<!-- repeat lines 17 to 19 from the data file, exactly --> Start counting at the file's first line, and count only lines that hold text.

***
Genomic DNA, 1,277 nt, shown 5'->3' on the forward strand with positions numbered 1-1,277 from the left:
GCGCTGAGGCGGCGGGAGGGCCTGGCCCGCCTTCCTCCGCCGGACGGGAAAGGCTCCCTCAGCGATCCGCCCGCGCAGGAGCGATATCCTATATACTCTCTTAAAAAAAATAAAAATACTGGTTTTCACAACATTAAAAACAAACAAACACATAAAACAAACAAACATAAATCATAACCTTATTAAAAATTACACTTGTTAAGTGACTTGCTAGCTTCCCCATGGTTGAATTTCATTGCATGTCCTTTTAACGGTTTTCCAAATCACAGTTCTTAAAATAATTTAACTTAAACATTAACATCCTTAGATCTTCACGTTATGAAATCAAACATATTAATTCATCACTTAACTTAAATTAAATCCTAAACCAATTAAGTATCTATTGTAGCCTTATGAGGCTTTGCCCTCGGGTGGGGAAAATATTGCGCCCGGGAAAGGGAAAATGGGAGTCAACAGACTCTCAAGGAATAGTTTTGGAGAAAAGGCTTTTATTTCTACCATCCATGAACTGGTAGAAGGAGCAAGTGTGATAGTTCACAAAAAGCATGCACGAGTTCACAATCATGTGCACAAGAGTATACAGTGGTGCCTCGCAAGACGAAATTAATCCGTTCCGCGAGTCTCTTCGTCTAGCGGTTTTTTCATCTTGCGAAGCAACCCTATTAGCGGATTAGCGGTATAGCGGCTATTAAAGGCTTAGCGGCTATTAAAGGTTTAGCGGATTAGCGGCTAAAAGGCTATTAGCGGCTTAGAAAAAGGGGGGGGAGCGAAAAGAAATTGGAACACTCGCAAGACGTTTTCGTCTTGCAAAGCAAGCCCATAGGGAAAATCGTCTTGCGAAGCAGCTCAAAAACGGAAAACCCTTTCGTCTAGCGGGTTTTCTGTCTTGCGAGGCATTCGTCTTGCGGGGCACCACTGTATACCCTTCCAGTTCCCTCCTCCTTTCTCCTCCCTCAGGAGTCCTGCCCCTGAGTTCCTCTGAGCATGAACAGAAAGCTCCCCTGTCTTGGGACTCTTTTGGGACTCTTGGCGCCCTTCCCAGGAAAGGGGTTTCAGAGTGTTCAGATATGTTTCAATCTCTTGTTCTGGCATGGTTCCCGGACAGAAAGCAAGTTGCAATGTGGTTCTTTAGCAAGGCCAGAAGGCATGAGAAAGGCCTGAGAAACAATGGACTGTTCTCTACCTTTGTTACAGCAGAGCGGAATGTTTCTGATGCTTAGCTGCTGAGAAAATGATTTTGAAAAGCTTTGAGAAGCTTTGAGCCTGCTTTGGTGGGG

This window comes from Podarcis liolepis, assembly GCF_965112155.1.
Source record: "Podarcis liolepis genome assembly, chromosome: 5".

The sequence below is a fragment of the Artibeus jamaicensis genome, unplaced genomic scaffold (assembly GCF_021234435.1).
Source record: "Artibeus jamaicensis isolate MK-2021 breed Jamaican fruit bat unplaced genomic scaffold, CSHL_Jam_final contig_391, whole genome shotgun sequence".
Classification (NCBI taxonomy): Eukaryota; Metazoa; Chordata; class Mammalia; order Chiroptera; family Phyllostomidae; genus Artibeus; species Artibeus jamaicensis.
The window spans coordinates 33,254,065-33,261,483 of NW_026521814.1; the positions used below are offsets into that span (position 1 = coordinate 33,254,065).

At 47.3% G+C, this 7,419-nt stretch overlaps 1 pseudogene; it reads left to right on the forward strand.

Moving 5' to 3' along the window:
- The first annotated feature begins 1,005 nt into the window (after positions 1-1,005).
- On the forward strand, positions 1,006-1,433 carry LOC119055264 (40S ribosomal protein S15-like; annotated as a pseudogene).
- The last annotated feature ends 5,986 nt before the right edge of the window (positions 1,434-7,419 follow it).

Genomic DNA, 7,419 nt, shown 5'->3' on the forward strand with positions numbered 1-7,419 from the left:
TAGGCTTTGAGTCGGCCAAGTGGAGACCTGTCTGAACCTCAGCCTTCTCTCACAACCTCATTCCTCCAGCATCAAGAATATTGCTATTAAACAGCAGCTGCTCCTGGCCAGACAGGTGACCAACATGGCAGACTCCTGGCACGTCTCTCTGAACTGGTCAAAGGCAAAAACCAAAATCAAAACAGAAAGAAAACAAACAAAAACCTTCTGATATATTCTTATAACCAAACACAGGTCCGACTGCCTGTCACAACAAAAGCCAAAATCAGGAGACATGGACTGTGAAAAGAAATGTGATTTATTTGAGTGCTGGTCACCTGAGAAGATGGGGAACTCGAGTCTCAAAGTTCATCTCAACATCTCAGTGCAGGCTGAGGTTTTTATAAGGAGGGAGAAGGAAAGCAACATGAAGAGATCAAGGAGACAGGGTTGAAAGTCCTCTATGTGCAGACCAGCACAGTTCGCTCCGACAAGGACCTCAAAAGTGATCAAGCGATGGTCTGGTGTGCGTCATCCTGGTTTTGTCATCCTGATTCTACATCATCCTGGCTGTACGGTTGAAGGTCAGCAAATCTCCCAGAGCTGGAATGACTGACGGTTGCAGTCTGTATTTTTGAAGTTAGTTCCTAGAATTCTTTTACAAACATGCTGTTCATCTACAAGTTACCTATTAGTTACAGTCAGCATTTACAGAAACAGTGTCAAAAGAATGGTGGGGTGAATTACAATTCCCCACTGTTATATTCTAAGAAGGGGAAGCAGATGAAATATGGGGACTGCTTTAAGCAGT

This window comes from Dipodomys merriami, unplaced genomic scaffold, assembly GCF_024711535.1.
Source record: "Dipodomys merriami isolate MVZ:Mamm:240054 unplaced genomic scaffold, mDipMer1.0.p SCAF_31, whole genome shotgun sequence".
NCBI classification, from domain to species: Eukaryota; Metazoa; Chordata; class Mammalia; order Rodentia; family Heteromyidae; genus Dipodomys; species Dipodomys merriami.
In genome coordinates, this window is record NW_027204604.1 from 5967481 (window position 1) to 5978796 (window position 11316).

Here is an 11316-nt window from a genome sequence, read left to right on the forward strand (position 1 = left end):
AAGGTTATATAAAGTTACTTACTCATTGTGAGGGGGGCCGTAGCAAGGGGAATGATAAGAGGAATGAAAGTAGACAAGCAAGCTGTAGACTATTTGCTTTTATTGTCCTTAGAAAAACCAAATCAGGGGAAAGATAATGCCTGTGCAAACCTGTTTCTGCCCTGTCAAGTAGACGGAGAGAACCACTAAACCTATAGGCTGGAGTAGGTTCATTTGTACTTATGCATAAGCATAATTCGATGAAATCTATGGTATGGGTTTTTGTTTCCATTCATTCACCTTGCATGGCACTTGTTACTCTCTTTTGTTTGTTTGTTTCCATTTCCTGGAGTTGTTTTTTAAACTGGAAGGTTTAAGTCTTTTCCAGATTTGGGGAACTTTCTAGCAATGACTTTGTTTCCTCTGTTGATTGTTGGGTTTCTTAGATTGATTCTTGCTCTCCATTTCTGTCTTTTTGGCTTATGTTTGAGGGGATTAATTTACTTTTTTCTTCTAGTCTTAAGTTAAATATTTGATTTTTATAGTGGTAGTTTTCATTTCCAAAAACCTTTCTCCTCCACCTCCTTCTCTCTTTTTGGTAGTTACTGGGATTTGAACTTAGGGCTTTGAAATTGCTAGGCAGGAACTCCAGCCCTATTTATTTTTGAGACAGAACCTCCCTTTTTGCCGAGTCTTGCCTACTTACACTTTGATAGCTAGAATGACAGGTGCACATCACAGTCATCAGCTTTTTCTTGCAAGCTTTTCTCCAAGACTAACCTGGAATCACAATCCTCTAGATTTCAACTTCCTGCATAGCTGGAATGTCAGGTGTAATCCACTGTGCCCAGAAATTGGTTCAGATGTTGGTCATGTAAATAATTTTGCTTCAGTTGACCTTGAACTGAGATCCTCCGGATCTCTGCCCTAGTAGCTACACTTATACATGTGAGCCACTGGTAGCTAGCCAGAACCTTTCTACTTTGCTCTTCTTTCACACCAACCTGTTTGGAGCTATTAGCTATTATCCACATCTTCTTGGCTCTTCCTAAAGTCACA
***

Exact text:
Source record: "Dipodomys merriami isolate MVZ:Mamm:240054 unplaced genomic scaffold, mDipMer1.0.p SCAF_31, whole genome shotgun sequence".
NCBI classification, from domain to species: Eukaryota; Metazoa; Chordata; class Mammalia; order Rodentia; family Heteromyidae; genus Dipodomys; species Dipodomys merriami.
In genome coordinates, this window is record NW_027204604.1 from 5967481 (window position 1) to 5978796 (window position 11316).